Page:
So, as you might know, President Hugo Chavez has made it his personal mission to make Venezuela the largest garrison state in South America. His stated goal is to prepare his country to face a possible invasion from the United States. In doing so he
Of course, a lot of this comes from inept US meddling early on during the Bush Administration after a coup d'état by his countries military attempted to topple his government. Besides the fact that President Chavez attempted the same thing back when he was LTC Chavez of the Venezuelan Army, US intervention in Iraq has provided him a fantastic whipping post to stir up his electorate and model himself as the next Fidel Castro. In order to build this image, he has placed an order for large amounts of weapons from the Russian Federation, including attack helicopters and AK-103 assault rifles.
On the surface, for most countries this wouldn't be an issue, but this creates unique issues with Venezuela.
While Chavez’s colorful insults steal the headlines, the issue of greatest importance—the influx of thousands of rifles and millions of rounds of ammunition into a region rife with black market arms trafficking—has received scant meaningful attention. The illicit arms trade stocks the arsenals of Colombian rebels and international narcotics traffickers, and the Venezuelan military has already inadvertently contributed dozens of its old FAL assault rifles to this trade. A 2003 study by the RAND Corporation found that weapons, some of which "are registered to the Venezuelan Armed Forces...routinely move from Venezuela into Colombia." These findings are corroborated by a variety of sources, including Colombian government officials and defectors from the main rebel group, the FARC. In an interview that appeared in Jane’s Intelligence Review, a former member of the FARC’s ‘16th Front’ claimed that the rebels "...brought in rifles from Venezuela, such as used FALs in lots of 50..." from a supplier in Maracay, Venezuela’s main garrison town.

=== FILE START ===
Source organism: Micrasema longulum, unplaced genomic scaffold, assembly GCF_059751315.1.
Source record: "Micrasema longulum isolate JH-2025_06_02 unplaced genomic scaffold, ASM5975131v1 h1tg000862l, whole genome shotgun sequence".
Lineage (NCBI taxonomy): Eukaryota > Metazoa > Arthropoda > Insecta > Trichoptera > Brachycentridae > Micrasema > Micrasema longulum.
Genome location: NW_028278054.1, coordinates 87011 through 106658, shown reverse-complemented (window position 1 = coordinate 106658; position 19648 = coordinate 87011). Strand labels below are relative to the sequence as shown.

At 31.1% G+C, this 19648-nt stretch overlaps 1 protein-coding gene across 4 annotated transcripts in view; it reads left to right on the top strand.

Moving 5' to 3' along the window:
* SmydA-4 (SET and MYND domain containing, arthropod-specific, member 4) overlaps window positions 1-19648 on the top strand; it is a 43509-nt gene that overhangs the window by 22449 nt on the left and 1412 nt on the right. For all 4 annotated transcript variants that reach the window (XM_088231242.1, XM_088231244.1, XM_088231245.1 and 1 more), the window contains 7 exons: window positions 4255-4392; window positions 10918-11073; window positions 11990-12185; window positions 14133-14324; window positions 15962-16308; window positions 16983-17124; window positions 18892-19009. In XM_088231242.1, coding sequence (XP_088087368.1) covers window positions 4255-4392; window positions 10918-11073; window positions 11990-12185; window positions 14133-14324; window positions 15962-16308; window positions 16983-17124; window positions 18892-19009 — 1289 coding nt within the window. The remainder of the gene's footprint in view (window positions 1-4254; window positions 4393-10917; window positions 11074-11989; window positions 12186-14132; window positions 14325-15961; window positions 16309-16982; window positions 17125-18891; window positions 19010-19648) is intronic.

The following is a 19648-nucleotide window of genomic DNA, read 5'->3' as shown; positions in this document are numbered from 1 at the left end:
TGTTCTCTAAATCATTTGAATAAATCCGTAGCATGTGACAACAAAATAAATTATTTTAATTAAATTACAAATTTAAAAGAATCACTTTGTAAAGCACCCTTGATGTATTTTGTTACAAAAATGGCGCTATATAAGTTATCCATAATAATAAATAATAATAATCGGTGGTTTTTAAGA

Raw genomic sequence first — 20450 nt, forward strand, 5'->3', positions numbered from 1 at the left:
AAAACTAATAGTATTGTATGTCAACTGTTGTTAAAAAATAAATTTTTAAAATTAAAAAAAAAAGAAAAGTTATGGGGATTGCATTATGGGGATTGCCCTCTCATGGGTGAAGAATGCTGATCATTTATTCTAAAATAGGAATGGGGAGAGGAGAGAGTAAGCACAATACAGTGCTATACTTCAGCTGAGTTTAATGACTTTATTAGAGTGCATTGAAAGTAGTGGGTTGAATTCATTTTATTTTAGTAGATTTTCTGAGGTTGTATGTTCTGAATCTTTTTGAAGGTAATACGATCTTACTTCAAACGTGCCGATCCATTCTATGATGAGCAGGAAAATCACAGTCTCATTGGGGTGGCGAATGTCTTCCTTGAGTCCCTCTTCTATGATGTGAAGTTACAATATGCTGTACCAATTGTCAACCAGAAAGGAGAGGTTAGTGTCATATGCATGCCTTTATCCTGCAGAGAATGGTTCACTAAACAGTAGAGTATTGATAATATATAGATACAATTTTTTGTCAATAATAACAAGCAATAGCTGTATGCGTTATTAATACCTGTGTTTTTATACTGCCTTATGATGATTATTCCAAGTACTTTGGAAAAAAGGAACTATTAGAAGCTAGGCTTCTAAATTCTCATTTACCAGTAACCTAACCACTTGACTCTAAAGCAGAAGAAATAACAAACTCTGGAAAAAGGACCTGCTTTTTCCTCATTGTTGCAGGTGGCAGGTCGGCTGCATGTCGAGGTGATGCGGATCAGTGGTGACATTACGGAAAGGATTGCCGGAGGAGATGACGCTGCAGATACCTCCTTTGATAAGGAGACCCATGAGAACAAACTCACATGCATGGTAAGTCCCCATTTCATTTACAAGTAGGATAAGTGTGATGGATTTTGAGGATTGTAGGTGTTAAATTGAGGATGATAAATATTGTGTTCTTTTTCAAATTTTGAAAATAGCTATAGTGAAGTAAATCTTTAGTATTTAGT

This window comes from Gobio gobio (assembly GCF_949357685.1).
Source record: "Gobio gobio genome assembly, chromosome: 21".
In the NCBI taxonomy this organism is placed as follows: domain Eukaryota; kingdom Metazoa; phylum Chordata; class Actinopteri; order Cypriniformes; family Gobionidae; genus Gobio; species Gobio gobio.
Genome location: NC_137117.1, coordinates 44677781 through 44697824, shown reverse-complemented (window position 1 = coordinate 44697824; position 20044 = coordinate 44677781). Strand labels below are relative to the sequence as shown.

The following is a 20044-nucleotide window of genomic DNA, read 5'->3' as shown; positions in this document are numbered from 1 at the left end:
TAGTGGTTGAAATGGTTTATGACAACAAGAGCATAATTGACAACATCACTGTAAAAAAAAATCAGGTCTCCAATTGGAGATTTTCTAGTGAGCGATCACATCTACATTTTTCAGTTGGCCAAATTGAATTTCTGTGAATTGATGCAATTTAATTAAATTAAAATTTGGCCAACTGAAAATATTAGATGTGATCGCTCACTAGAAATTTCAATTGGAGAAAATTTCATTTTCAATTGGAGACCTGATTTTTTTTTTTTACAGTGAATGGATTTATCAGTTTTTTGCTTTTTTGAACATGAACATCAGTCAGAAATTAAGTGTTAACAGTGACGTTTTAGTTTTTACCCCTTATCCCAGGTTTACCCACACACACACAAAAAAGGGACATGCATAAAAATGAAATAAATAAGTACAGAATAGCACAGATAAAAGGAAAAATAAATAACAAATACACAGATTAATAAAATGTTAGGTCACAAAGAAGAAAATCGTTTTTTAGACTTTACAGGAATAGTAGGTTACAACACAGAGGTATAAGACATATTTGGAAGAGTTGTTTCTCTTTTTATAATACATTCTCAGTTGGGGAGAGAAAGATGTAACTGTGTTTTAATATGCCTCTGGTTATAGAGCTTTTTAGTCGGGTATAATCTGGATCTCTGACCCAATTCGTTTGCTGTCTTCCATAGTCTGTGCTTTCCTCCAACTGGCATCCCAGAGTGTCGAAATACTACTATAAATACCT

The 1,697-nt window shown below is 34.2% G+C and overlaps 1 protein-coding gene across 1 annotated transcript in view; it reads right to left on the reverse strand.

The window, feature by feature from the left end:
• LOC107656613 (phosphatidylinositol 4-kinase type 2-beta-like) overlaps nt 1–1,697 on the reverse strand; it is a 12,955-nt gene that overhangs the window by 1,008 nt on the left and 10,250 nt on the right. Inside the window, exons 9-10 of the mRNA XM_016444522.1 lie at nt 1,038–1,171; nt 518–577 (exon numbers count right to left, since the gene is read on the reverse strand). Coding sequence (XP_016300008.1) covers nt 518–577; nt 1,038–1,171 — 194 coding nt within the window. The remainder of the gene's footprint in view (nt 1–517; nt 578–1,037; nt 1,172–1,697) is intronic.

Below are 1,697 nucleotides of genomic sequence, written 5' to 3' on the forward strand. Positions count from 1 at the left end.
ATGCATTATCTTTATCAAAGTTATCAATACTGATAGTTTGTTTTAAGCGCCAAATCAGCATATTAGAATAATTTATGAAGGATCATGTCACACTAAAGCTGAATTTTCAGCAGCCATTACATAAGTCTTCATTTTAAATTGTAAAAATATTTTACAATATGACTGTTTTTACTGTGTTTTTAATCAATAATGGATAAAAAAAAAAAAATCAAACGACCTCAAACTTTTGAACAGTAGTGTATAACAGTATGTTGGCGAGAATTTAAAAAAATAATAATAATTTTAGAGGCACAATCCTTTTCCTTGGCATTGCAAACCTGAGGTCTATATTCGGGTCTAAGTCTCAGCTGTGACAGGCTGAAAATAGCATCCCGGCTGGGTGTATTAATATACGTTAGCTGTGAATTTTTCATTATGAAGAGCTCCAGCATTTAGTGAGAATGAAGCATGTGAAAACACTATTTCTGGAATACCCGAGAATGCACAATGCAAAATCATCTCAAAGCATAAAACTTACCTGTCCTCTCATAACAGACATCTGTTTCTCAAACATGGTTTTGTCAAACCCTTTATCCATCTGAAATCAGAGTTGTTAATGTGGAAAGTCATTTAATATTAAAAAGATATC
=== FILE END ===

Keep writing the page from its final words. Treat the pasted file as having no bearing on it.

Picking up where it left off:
So besides the fact we have created a vocal opponent of the United States to slime our name on a world stage, we now have created a new source of weapons for the ongoing Civil War in Columbia. One has to ask how many lives will be claimed by these weapons if and when they filter to the different leftist revolutionary and rightist reactionary groups in Columbia.
The disturbing part of this, of course, is that this problem wouldn't be nearly as bad if we had payed attention to blowback from similar radical coup attempts in the past. But, of course, the main drawback to Republican foreign policy is that it more often than not takes the wizz-bang elements from bad techno-thrillers and spy novels and attempts to translate it into reality. Never mind that the real world tends to be a lot more complicated. With our current reputation, however, diplomatic overtures to control these arms will be greatly reduced in effectiveness.
Hopefully with a new congress and in 2008 a new administration we can attempt to mend bridges with the rest of the world. Since the end of the Cold War, we as the United States have pooh-poohed the influence of Soft Power. This blame spans the administration of Bush I, Clinton (to a lesser extent), and Bush II (to a much greater extent: Secretary Rumsfeld once commented that "[soft power] didn't exist") and if we expect the United States to continue to play a safe and prosperous role in world affairs we must endeavor to rebuild it, or else another state like the People's Republic of China who has less than questionable values to extend to the world at large is going to take our place.